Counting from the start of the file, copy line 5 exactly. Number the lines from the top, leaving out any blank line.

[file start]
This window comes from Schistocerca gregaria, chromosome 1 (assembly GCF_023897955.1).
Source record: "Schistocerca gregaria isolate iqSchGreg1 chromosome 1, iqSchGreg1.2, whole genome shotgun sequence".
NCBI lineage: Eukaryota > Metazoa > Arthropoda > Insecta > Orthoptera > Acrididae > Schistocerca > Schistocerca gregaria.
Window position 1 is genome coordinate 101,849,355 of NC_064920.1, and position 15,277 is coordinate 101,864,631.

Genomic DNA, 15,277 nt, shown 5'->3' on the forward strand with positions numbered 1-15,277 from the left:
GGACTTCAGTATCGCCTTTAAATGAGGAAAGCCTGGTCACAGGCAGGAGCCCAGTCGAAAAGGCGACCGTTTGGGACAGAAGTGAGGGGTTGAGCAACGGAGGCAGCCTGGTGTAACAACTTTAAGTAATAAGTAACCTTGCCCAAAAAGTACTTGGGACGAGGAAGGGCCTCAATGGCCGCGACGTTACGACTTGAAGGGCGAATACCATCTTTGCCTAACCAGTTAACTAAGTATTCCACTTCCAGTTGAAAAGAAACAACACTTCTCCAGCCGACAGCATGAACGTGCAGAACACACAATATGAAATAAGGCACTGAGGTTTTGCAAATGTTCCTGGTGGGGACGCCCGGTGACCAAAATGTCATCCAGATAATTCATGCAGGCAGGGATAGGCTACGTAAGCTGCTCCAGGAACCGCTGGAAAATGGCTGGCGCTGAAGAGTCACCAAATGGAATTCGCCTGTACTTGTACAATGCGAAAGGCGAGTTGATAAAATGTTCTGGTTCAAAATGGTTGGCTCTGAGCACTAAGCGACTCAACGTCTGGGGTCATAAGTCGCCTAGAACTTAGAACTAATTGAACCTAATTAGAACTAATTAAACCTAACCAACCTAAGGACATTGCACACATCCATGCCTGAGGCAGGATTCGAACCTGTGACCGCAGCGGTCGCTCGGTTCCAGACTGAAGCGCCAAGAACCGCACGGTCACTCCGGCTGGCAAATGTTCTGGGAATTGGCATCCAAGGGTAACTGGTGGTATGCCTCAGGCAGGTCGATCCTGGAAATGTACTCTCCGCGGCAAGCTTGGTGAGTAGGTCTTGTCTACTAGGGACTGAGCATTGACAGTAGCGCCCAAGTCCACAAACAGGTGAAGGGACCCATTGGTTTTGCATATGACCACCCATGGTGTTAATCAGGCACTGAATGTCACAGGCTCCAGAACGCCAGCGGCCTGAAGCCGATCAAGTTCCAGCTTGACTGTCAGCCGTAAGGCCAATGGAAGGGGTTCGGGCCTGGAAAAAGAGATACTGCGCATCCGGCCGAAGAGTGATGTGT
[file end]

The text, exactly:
Genomic DNA, 15,277 nt, shown 5'->3' on the forward strand with positions numbered 1-15,277 from the left: